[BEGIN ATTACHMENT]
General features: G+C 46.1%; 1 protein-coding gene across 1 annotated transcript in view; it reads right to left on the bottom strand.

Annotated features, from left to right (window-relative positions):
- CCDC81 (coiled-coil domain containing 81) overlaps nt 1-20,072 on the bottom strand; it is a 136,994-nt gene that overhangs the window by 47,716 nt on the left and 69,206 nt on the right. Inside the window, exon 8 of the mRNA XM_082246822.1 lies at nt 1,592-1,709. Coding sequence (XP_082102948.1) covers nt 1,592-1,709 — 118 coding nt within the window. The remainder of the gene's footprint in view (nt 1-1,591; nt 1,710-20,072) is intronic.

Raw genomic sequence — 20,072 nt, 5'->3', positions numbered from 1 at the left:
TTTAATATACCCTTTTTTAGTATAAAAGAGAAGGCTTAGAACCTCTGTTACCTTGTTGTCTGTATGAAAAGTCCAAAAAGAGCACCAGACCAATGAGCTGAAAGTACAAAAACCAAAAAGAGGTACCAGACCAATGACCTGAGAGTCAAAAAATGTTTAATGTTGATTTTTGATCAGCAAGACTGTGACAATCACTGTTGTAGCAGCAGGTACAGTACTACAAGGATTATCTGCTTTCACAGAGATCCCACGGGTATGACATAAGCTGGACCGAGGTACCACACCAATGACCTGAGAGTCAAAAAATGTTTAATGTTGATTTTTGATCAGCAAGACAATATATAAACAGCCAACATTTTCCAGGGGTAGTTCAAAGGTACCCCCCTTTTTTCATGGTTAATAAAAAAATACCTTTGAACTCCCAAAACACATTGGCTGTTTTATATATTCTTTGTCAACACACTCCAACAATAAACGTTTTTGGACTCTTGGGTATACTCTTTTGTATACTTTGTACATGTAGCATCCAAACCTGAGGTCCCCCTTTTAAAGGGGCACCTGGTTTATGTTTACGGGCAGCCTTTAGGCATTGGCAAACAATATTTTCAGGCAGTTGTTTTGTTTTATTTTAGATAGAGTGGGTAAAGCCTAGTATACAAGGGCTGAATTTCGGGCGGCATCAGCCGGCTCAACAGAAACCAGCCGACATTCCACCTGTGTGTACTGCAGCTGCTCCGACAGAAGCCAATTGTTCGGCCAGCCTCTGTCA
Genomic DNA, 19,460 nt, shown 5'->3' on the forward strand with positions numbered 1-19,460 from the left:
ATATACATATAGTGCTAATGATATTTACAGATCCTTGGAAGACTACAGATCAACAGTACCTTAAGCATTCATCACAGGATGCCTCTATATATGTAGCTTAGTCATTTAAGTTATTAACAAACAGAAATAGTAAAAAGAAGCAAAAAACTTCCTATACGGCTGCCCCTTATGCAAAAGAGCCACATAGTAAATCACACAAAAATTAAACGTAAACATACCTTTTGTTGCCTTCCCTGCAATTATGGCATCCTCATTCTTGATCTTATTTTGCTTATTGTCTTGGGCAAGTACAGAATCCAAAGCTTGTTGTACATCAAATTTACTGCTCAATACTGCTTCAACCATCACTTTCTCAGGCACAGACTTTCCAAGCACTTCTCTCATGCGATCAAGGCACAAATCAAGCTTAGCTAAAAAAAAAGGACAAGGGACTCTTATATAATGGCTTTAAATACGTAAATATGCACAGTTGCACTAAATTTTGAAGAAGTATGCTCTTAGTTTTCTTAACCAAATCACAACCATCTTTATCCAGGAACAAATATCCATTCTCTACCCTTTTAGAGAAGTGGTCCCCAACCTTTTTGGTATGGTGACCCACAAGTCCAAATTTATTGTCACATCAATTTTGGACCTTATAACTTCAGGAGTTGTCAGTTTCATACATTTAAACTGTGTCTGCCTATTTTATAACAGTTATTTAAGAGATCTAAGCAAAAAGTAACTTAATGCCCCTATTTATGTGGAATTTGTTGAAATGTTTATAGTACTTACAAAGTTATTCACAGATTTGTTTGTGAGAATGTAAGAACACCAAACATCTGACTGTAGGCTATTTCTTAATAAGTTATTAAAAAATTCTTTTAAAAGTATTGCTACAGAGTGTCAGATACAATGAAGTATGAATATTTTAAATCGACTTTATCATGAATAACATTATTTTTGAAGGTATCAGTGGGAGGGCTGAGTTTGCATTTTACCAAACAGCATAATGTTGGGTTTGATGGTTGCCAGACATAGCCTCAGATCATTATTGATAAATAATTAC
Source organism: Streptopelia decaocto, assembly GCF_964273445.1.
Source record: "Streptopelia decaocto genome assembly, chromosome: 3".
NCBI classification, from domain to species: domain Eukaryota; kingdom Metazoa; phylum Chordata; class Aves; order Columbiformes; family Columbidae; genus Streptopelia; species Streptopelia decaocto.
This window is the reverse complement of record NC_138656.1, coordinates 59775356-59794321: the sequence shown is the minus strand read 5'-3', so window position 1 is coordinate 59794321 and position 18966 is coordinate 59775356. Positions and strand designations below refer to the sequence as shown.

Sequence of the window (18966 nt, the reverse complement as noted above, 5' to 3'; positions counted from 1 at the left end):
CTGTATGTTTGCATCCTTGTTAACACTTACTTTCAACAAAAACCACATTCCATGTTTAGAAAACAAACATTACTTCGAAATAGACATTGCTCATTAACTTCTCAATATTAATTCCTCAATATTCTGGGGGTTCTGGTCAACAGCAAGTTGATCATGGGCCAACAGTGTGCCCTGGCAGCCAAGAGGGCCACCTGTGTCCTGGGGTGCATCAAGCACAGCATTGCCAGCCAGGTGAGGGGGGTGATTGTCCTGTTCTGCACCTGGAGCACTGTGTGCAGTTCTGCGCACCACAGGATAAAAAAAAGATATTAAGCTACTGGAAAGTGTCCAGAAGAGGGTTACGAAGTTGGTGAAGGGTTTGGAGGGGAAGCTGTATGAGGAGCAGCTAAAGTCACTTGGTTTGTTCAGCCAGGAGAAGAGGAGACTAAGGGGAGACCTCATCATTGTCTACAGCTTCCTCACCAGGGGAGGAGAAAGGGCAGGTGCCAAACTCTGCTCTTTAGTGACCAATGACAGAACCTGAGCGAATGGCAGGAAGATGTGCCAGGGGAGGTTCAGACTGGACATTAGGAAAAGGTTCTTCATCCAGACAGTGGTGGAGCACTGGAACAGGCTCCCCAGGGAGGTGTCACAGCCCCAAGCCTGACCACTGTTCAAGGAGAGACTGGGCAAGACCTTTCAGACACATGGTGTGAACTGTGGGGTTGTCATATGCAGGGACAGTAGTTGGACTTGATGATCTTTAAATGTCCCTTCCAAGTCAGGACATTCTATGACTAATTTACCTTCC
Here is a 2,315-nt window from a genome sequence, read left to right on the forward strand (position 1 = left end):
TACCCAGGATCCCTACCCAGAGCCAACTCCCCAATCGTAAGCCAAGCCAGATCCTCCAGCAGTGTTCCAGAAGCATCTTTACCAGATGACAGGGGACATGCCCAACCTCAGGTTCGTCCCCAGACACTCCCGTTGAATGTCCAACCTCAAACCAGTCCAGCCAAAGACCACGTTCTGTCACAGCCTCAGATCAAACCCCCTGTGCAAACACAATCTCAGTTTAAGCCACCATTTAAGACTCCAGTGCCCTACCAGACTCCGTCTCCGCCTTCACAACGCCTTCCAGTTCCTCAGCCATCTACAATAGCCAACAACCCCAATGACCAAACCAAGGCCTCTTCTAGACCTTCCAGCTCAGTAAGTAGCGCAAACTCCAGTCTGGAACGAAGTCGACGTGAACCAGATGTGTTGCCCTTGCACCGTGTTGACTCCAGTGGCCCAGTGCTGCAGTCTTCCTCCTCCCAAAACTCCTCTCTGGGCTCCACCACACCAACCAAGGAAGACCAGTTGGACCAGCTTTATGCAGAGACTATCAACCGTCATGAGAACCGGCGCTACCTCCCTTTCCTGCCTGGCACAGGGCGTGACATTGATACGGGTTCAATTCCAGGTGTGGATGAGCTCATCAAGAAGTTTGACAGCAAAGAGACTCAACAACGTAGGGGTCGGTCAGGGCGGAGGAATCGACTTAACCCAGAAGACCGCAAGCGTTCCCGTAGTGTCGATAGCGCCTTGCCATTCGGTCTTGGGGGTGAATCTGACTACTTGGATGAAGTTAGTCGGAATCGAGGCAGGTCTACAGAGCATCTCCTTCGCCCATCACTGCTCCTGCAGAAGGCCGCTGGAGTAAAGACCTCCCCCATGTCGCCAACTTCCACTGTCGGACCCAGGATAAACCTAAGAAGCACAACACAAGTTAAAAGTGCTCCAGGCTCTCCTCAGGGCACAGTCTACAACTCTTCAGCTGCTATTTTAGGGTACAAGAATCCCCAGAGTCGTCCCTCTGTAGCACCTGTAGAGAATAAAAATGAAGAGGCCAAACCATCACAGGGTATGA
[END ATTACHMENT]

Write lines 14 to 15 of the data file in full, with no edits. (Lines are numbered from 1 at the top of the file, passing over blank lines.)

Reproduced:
Here is a 2,315-nt window from a genome sequence, read left to right on the forward strand (position 1 = left end):
TACCCAGGATCCCTACCCAGAGCCAACTCCCCAATCGTAAGCCAAGCCAGATCCTCCAGCAGTGTTCCAGAAGCATCTTTACCAGATGACAGGGGACATGCCCAACCTCAGGTTCGTCCCCAGACACTCCCGTTGAATGTCCAACCTCAAACCAGTCCAGCCAAAGACCACGTTCTGTCACAGCCTCAGATCAAACCCCCTGTGCAAACACAATCTCAGTTTAAGCCACCATTTAAGACTCCAGTGCCCTACCAGACTCCGTCTCCGCCTTCACAACGCCTTCCAGTTCCTCAGCCATCTACAATAGCCAACAACCCCAATGACCAAACCAAGGCCTCTTCTAGACCTTCCAGCTCAGTAAGTAGCGCAAACTCCAGTCTGGAACGAAGTCGACGTGAACCAGATGTGTTGCCCTTGCACCGTGTTGACTCCAGTGGCCCAGTGCTGCAGTCTTCCTCCTCCCAAAACTCCTCTCTGGGCTCCACCACACCAACCAAGGAAGACCAGTTGGACCAGCTTTATGCAGAGACTATCAACCGTCATGAGAACCGGCGCTACCTCCCTTTCCTGCCTGGCACAGGGCGTGACATTGATACGGGTTCAATTCCAGGTGTGGATGAGCTCATCAAGAAGTTTGACAGCAAAGAGACTCAACAACGTAGGGGTCGGTCAGGGCGGAGGAATCGACTTAACCCAGAAGACCGCAAGCGTTCCCGTAGTGTCGATAGCGCCTTGCCATTCGGTCTTGGGGGTGAATCTGACTACTTGGATGAAGTTAGTCGGAATCGAGGCAGGTCTACAGAGCATCTCCTTCGCCCATCACTGCTCCTGCAGAAGGCCGCTGGAGTAAAGACCTCCCCCATGTCGCCAACTTCCACTGTCGGACCCAGGATAAACCTAAGAAGCACAACACAAGTTAAAAGTGCTCCAGGCTCTCCTCAGGGCACAGTCTACAACTCTTCAGCTGCTATTTTAGGGTACAAGAATCCCCAGAGTCGTCCCTCTGTAGCACCTGTAGAGAATAAAAATGAAGAGGCCAAACCATCACAGGGTATGA